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    I doubt that you could be held responsible for anything in this instance. But you might inform anyone that may ask you for help in the future that you are not a professional mechanic and they must take full responsibility if it doesn't work.
    The alternative, of course, is to say you don't know how to do it.
    ljbike

  8. #8
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    Originally posted by tFUnK
    but it seems like he got what he asked for.
    I agree! I would never let anybody touch my bike unless I trusted that they knew what they were doing. He was only an acquaintance and had no idea whether I was a Barnett's certified bicycle mechanic or a holy terror with tools. As a matter of fact I wasn't the first one he asked to help him but the first guy didn't have the right tools. Lucky him!

  9. #9
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    Originally posted by ljbike
    But you might inform anyone that may ask you for help in the future that you are not a professional mechanic and they must take full responsibility if it doesn't work.
    The alternative, of course, is to say you don't know how to do it.
    Also a good point! I guess if I were in a situation where I felt I needed to help someone I could give them some sort of verbal disclaimer like; you know I'm not a professional and I could make a mistake and break your bike do you still want me to work on your bike?

  10. #10
    Senior Member joeprim's Avatar
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    I've never worried about getting sued, but when the guy wouldn't go to the bike shop and wouldn't do it himself when you offered him the tool I would have thought he was wiered and had an appointment some where else.

    Joe

  11. #11
    Jungle lady cbhungry's Avatar
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    If you are in New York anything goes.
    Ride forever, work whenever.
    XX power
    Eat more mud, mountain bike 'till you die!

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  12. #12
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    Originally posted by John E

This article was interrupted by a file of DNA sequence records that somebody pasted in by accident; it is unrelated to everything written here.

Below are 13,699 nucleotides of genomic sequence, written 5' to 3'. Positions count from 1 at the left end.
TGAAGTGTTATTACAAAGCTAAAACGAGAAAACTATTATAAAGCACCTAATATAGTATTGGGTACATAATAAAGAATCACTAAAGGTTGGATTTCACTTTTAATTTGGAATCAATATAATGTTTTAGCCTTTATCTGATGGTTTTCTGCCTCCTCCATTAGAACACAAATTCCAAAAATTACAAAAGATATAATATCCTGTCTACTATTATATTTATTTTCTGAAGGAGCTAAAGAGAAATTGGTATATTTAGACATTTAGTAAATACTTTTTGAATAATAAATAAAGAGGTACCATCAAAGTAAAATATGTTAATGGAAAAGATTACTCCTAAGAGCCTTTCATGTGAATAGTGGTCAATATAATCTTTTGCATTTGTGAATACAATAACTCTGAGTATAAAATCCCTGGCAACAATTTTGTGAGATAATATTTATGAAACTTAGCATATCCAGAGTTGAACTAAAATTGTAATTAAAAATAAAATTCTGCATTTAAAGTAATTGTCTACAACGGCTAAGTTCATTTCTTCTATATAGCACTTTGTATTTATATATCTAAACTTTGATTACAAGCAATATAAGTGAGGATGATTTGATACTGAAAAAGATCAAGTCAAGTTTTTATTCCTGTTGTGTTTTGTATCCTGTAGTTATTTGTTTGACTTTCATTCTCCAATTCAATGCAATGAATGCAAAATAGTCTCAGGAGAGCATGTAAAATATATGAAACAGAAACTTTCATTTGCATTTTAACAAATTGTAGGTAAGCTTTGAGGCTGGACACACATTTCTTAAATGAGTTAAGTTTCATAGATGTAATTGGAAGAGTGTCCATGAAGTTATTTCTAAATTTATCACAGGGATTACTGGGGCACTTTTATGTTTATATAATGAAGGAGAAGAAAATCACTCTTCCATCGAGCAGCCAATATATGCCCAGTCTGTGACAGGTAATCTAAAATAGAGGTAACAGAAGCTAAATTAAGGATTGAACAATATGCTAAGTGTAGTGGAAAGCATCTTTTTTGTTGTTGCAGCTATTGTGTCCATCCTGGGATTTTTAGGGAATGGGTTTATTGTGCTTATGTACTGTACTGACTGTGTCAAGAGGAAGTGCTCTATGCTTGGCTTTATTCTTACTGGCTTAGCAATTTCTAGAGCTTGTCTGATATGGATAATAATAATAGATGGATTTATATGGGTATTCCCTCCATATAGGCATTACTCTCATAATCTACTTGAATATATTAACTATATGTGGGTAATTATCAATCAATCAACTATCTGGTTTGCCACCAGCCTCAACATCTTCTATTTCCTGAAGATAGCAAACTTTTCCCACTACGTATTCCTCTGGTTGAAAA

Since you did not charge for your services, you are not liable, but of course anyone can sue anyone else for any reason. Next time anyone asks you to perform a freebie repair, relate this sad tale of woe before accepting the task.
    Do we have any attorneys on the list? I really think this is a good subject but would like to see some opinions from the legal community.

    :confused:
    Robert Tankersley

  13. #13
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    Originally posted by cbhungry
    If you are in New York anything goes.
    What about Arkansas?

  14. #14
    FOG
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    If you don't get sued you are not liable. If you do get sued issues would be equitable, contract, and tort. Contract and tort are legal issues so you would have to know if your jurisdiction merges equity and law, as Maryland does. Then you would have to examine if there were a contract between you and the owner, and if so, what were the exchanges of consideration- which I don't see here. If there is no consideration then we are down to tort or equity. You were not unjustly enriched, so equity seems to be inapplicable, except for your counterclaim, as the owner was enriched by your actions. Finally we are down to tort, and here the question would be whether you met the standard of care for what you did. If you acted within the standard of care by performing an action you had reason to believe you were competent and skilled in, and a part failed, then you would not be liable. You could prove that breaking bolts is a normal consequence of maintenance activity by expert testimony, or by showing that most mechanic's training manuals address removal of broken bolts. These are just general considerations, and if you become party to litigation you would be well-advised to seek competent counsel for your jurisdiction.

  15. #15
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    Nah........no big deal .......nothing to lose sleep over....
    .cinelli.olympic.surly.long.haul.trucker.kona.ku.surly.steamroller.
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  16. #16
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    Originally posted by FOG
    and if you become party to litigation you would be well-advised to seek competent counsel for your jurisdiction.
    It sounds like you know what you are talking about.

    You mentioned jurisdiction and that made me think of another question. The event occured in a state in which we both do not reside in. So would he have to go back to that state to file suit or would he be able to do that in our state?

    Thanks!

  17. #17
    FOG